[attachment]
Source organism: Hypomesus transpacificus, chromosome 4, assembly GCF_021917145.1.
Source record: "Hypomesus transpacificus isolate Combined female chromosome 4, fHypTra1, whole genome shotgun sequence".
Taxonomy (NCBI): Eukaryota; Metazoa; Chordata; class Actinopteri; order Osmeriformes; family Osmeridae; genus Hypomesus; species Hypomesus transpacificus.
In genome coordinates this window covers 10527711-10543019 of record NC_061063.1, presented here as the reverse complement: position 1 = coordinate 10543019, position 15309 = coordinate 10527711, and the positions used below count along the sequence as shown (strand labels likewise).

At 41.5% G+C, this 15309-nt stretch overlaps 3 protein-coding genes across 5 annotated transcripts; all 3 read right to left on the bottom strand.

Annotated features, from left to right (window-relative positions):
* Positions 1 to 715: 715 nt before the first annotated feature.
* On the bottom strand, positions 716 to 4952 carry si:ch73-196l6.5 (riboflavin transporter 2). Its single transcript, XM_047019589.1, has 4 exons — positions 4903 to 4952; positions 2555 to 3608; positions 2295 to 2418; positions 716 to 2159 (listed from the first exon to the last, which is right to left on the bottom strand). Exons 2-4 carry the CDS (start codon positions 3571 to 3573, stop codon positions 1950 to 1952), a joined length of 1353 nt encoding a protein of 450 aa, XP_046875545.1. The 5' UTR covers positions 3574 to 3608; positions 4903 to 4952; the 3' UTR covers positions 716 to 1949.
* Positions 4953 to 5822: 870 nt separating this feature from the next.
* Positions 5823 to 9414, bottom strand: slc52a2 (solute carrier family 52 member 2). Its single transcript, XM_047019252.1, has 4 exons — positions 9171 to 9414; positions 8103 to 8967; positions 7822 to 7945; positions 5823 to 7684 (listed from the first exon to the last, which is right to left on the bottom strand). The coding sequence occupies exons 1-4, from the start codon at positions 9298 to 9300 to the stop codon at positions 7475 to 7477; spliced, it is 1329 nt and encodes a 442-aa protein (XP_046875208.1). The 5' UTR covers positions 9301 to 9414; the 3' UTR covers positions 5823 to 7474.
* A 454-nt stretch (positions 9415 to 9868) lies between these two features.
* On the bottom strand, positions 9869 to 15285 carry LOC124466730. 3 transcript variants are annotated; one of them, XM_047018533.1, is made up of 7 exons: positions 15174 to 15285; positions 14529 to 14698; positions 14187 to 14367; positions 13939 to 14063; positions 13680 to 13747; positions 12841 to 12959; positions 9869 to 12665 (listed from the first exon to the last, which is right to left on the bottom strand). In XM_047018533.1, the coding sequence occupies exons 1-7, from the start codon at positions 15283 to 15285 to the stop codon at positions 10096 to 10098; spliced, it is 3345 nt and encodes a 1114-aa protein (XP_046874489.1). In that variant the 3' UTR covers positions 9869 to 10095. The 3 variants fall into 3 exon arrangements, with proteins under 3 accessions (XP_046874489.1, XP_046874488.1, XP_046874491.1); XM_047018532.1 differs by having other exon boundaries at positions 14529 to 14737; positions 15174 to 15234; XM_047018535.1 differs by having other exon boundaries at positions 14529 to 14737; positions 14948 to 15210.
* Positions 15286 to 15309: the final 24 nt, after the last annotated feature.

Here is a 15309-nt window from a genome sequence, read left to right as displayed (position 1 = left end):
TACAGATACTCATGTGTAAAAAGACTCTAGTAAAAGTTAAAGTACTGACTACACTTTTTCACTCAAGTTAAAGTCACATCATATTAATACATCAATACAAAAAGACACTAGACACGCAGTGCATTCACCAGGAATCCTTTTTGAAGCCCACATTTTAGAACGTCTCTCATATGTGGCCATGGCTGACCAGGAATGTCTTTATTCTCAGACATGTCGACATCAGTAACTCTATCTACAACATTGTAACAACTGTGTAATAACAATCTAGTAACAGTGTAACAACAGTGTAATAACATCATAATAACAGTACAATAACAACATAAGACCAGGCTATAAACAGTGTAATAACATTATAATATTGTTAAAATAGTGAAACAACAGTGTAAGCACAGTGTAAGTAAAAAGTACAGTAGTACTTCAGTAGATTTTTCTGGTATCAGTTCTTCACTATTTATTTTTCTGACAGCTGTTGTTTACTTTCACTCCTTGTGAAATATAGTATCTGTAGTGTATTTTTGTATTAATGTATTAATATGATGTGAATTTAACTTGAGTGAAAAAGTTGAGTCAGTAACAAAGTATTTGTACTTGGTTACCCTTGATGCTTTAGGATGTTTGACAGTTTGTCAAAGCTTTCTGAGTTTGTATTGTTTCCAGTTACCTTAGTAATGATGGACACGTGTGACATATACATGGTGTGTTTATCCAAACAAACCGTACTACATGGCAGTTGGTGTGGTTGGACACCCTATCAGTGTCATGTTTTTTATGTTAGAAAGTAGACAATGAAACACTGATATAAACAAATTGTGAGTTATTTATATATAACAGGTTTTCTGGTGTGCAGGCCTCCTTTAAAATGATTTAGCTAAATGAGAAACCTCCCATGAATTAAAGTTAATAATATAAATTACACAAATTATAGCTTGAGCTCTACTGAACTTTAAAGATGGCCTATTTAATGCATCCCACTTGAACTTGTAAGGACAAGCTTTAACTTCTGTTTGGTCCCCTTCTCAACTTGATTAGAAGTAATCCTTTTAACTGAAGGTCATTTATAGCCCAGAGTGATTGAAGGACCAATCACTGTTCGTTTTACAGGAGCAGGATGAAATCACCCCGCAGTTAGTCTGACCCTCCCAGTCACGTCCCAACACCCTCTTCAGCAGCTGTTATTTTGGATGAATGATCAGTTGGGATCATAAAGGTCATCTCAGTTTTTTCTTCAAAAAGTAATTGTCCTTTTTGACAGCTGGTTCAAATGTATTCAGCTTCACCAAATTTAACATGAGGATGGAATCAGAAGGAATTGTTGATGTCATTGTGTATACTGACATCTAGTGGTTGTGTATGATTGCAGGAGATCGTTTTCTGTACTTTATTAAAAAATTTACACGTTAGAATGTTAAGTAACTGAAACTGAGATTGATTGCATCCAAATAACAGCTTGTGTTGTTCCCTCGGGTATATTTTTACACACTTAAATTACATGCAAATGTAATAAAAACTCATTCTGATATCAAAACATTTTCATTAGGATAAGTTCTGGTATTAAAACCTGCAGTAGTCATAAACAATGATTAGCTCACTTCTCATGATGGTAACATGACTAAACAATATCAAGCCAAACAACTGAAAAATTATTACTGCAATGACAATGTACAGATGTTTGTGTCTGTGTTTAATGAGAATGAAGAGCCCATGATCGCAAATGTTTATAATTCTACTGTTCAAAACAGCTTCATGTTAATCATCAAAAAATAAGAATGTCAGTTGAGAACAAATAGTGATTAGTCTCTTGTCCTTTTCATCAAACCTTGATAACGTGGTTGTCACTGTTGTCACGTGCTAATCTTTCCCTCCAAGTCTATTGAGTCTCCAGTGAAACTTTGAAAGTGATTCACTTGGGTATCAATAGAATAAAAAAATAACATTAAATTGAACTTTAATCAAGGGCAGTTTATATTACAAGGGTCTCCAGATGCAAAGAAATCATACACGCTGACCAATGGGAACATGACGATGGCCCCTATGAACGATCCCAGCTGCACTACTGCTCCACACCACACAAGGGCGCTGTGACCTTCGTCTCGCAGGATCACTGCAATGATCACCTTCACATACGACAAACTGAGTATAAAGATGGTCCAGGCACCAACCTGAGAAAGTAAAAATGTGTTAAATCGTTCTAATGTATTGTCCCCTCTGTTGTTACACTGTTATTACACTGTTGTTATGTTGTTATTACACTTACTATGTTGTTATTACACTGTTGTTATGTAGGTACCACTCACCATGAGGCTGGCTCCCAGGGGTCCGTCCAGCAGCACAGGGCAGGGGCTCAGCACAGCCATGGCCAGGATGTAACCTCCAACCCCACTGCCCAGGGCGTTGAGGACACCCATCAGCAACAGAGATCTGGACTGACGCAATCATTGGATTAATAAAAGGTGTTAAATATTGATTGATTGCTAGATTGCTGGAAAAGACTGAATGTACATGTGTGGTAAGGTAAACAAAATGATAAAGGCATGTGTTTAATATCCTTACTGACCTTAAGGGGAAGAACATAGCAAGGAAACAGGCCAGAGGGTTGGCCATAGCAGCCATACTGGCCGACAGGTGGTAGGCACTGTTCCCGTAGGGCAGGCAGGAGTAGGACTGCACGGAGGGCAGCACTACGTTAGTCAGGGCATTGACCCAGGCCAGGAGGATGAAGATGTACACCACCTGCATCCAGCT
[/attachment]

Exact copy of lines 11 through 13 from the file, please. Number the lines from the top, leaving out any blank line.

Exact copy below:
* A 454-nt stretch (positions 9415 to 9868) lies between these two features.
* On the bottom strand, positions 9869 to 15285 carry LOC124466730. 3 transcript variants are annotated; one of them, XM_047018533.1, is made up of 7 exons: positions 15174 to 15285; positions 14529 to 14698; positions 14187 to 14367; positions 13939 to 14063; positions 13680 to 13747; positions 12841 to 12959; positions 9869 to 12665 (listed from the first exon to the last, which is right to left on the bottom strand). In XM_047018533.1, the coding sequence occupies exons 1-7, from the start codon at positions 15283 to 15285 to the stop codon at positions 10096 to 10098; spliced, it is 3345 nt and encodes a 1114-aa protein (XP_046874489.1). In that variant the 3' UTR covers positions 9869 to 10095. The 3 variants fall into 3 exon arrangements, with proteins under 3 accessions (XP_046874489.1, XP_046874488.1, XP_046874491.1); XM_047018532.1 differs by having other exon boundaries at positions 14529 to 14737; positions 15174 to 15234; XM_047018535.1 differs by having other exon boundaries at positions 14529 to 14737; positions 14948 to 15210.
* Positions 15286 to 15309: the final 24 nt, after the last annotated feature.